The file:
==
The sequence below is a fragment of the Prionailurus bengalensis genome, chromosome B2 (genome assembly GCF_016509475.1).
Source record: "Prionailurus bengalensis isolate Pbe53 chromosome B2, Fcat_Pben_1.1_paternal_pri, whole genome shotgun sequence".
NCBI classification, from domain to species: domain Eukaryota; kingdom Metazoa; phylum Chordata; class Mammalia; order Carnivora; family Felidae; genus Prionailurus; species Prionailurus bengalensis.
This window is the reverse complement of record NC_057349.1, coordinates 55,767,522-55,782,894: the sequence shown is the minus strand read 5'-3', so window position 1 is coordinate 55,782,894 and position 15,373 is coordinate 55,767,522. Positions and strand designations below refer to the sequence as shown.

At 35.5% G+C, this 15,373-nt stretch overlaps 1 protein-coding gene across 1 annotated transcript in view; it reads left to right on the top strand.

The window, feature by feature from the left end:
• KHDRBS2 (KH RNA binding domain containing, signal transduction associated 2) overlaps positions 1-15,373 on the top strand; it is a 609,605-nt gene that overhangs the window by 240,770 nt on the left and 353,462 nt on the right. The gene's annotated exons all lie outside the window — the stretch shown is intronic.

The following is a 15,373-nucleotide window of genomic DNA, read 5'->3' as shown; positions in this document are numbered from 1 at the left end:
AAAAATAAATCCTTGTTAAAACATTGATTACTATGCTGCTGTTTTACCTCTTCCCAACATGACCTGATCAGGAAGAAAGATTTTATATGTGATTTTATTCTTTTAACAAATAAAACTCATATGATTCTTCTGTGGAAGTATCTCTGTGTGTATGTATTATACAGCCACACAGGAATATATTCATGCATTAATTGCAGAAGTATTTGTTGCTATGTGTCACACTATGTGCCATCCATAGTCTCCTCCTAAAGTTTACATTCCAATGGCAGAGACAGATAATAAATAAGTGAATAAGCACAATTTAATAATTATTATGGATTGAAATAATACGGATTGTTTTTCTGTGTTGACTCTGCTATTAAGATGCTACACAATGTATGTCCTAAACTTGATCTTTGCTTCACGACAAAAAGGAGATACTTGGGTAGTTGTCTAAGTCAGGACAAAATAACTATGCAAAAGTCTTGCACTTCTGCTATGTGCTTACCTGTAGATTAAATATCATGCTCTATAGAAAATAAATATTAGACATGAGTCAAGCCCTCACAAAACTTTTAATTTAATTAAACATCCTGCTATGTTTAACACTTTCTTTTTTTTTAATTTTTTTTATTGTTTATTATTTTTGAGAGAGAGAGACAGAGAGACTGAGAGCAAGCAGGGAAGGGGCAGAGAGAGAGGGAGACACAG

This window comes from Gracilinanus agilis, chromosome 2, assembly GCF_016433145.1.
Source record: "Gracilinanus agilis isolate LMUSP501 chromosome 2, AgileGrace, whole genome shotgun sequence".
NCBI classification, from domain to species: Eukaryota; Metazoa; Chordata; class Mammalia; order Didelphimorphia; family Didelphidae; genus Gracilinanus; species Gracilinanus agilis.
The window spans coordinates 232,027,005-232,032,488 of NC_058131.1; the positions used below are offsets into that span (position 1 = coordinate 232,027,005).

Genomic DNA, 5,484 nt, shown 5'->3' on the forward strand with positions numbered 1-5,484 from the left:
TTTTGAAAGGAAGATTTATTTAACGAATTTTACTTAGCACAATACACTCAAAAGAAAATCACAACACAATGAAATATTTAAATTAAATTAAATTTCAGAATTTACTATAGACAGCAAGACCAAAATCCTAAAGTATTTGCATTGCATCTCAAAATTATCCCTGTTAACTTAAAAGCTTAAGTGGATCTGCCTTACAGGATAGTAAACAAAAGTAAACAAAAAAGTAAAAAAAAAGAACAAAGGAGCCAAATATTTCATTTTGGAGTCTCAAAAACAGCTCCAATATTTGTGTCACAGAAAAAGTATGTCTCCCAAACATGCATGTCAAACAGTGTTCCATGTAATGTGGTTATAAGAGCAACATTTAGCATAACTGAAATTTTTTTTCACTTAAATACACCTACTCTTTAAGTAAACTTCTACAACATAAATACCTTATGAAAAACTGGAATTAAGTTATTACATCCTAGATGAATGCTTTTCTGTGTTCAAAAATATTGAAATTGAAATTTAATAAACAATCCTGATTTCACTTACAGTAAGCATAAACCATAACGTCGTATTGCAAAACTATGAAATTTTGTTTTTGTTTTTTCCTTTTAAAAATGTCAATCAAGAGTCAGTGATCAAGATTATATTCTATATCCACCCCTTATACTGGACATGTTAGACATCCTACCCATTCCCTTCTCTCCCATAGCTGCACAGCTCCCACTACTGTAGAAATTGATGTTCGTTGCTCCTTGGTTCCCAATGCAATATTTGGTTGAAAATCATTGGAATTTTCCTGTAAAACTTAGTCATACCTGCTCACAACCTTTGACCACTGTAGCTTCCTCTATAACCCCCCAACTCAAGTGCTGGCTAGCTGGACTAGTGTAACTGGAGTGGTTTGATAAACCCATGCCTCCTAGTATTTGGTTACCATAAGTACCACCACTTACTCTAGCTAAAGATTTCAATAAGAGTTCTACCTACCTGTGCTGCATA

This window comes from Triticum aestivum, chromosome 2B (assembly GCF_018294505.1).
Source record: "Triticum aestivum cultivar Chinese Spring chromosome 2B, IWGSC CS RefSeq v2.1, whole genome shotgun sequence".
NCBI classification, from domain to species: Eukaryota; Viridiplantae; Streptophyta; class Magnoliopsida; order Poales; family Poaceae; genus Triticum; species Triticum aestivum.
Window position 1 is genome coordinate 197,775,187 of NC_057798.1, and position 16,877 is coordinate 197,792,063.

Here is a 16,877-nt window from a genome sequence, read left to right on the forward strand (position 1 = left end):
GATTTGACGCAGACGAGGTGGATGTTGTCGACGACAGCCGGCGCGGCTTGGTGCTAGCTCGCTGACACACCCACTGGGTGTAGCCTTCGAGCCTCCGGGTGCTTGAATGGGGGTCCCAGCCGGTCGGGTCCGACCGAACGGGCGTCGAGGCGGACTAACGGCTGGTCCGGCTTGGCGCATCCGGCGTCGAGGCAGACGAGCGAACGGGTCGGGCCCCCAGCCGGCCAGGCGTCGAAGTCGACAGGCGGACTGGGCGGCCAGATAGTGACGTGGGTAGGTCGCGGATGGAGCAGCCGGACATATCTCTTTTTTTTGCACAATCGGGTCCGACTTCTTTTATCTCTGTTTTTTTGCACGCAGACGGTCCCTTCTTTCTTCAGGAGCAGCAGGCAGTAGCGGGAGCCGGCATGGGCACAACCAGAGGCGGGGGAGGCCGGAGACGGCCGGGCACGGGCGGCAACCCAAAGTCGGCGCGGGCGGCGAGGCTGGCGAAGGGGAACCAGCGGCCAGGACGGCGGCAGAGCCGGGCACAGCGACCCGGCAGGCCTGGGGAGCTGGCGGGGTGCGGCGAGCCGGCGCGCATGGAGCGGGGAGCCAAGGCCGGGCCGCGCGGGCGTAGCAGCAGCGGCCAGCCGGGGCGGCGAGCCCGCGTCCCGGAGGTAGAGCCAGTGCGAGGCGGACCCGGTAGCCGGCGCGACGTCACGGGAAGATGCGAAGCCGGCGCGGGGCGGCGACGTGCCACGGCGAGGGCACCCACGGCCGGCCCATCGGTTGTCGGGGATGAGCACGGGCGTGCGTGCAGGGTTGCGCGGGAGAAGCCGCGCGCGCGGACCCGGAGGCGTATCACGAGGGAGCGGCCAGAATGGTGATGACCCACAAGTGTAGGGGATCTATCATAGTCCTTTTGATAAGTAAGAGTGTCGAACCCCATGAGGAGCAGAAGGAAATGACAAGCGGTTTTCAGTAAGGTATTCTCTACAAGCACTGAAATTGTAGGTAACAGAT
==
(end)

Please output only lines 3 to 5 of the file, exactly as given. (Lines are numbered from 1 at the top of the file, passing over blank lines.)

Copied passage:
NCBI classification, from domain to species: domain Eukaryota; kingdom Metazoa; phylum Chordata; class Mammalia; order Carnivora; family Felidae; genus Prionailurus; species Prionailurus bengalensis.
This window is the reverse complement of record NC_057349.1, coordinates 55,767,522-55,782,894: the sequence shown is the minus strand read 5'-3', so window position 1 is coordinate 55,782,894 and position 15,373 is coordinate 55,767,522. Positions and strand designations below refer to the sequence as shown.

At 35.5% G+C, this 15,373-nt stretch overlaps 1 protein-coding gene across 1 annotated transcript in view; it reads left to right on the top strand.